Asian currencies dropped for a fifth week, the longest losing streak since June, as Cyprus’ lawmakers debated measures needed to get a bailout, fueling concern Europe’s debt crisis would worsen.
Overseas investors pulled US$2.4 billion from Taiwanese, South Korean and Thai stocks in the first four days of this week, exchange data show. The Bloomberg-JPMorgan Asia Dollar Index, which tracks the region’s 10 most-active currencies excluding the yen, dropped 0.15 percent since March 15.
Cypriot lawmakers after Asian trading hours on Friday approved capital controls and legislation to wind down banks as they scrambled to secure a European bailout and avert a financial collapse.
“Investors remain concerned the Cyprus issue hasn’t been resolved, which is keeping them from investing in emerging-market assets,” said Jeon Seung-ji, an analyst at Samsung Futures Inc in Seoul.
The New Taiwan dollar lost 0.5 percent this week to close at NT$29.909 against the greenback in Taipei, while the won fell 0.7 percent to 1,119.28 per US dollar in Seoul, according to data compiled by Bloomberg.
The NT dollar fell for a fourth week on signs that Taiwan’s economic recovery was slowing. Export orders slumped last month by 14.5 percent from a year earlier, more than the 3 percent drop economists surveyed by Bloomberg estimated, official data showed on Wednesday. Industrial production probably contracted last month for the first time since June, according to another Bloomberg survey before a report due tomorrow.
The won touched the weakest level since September on Wednesday after South Korean Ministry of Finance and Strategy director-general Eun Sung-soo said Seoul would consider “various” financial taxes if needed to curb capital flows.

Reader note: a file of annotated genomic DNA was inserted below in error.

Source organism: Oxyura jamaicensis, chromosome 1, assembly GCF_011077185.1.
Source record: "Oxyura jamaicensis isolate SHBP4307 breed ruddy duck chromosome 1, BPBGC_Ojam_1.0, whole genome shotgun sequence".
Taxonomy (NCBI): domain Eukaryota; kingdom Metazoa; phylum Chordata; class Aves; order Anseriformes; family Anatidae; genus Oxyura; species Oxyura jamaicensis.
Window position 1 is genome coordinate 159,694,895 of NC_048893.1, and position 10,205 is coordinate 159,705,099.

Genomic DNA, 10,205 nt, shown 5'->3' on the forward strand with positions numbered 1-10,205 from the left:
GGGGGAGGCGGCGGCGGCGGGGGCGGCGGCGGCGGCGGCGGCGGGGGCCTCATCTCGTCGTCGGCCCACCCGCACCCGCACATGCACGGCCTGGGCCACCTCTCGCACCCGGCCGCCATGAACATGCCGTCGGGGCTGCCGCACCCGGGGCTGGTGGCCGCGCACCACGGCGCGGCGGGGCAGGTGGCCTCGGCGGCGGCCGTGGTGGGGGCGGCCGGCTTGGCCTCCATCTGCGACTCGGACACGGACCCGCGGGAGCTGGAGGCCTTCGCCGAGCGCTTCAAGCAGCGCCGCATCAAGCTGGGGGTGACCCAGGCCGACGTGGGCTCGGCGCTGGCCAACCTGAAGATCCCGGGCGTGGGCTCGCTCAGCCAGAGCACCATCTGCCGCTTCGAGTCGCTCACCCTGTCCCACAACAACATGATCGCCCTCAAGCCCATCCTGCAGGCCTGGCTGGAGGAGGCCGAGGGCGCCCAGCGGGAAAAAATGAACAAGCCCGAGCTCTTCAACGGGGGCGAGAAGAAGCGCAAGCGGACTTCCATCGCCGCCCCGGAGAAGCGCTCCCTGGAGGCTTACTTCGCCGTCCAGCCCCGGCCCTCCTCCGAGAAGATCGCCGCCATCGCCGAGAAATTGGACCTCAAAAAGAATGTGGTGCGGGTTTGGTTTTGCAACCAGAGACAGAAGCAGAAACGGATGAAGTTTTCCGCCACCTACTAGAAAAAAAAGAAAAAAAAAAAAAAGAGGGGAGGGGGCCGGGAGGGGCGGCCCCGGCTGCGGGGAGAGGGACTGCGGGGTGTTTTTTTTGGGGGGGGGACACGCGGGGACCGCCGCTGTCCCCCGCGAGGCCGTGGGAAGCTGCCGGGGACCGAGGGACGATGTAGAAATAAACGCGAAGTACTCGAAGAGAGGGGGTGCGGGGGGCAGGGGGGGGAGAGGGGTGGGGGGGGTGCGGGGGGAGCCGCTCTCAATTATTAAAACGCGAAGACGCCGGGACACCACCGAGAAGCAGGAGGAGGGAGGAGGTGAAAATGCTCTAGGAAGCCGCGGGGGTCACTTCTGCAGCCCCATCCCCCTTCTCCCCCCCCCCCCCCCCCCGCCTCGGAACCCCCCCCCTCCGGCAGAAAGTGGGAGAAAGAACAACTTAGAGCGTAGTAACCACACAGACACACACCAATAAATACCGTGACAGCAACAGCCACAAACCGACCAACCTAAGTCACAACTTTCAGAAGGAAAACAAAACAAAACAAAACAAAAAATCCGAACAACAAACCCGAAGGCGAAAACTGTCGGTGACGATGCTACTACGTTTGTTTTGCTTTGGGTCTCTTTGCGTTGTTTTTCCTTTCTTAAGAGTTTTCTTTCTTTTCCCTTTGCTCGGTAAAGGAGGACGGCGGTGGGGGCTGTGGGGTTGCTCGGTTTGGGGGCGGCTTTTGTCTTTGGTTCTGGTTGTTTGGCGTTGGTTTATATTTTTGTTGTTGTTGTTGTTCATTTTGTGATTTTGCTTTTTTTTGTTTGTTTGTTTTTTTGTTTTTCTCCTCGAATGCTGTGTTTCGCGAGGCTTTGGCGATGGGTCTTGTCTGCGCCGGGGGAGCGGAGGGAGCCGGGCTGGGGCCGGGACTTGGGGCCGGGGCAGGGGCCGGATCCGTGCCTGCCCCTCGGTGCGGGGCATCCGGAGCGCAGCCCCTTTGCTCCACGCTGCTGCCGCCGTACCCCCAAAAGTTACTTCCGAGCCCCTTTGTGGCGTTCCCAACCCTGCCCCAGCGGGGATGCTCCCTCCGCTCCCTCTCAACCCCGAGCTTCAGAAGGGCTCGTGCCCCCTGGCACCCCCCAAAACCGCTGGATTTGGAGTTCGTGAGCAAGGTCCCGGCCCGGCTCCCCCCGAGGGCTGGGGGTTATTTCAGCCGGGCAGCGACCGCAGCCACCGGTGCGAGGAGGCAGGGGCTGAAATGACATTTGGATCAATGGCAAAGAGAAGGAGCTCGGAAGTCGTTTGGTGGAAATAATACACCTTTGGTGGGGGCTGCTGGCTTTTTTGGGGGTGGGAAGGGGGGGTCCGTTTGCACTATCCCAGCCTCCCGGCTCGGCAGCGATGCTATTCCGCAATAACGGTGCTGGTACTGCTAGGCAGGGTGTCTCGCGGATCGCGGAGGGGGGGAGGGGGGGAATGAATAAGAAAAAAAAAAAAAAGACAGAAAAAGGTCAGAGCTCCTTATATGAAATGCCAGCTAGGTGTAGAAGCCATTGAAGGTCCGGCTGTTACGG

Indonesia’s rupiah declined 0.4 percent to 9,743 per US dollar, while the Philippine peso dropped 0.6 percent to 40.850. China’s yuan touched a 19-year high on Wednesday during US Treasury Secretary Jack Lew’s visit to Beijing amid optimism the economy is improving. The currency was little changed at 6.2122 per US dollar this week.
India’s rupee fell 0.6 percent this week to 54.3425 per US dollar, according to data compiled by Bloomberg. Thailand’s baht rallied 0.9 percent to 29.28, Malaysia’s ringgit strengthened 0.4 percent to 3.1121 and Vietnam’s dong rose 0.1 percent to 20,940.
Meanwhile, the euro fell by the most in three weeks versus the US dollar amid concern over Cyprus and as data suggested economic growth in the region had failed to accelerate.
A composite index based on a survey of purchasing managers in the eurozone services and manufacturing industries fell to 46.5 from 47.9 last month, Markit Economics said on Thursday. Analysts had forecast a reading of 48.2, according to the median of 23 estimates in a Bloomberg survey. A reading below 50 indicates contraction.
The euro fell 0.7 percent to US$1.2989 and touched US$1.2844 on March 19, the weakest level since Nov. 22. It fell 1.5 percent to ￥122.73. The yen gained 0.9 percent to ￥94.46 per US dollar.
“In terms of headline risk, clearly Cyprus has been dominant,” Vassili Serebriakov, a foreign-exchange strategist at BNP Paribas SA in New York, said in a telephone interview on Friday. “For the euro, we had disappointing numbers. The euro has been quite resilient, and I think actually the most remarkable aspect is that the euro has held up quite well, despite all the negative news.”
The British pound gained for a second week against the greenback as some Bank of England policymakers said further easing may cause “unwarranted” currency weakness. The yen appreciated by the most since November as Bank of Japan Governor Haruhiko Kuroda failed to announce fresh stimulus.
Sterling gained 0.8 percent to US$1.5230, its second weekly advance. The currency touched US$1.4832 on March 12, its weakest level since 2010.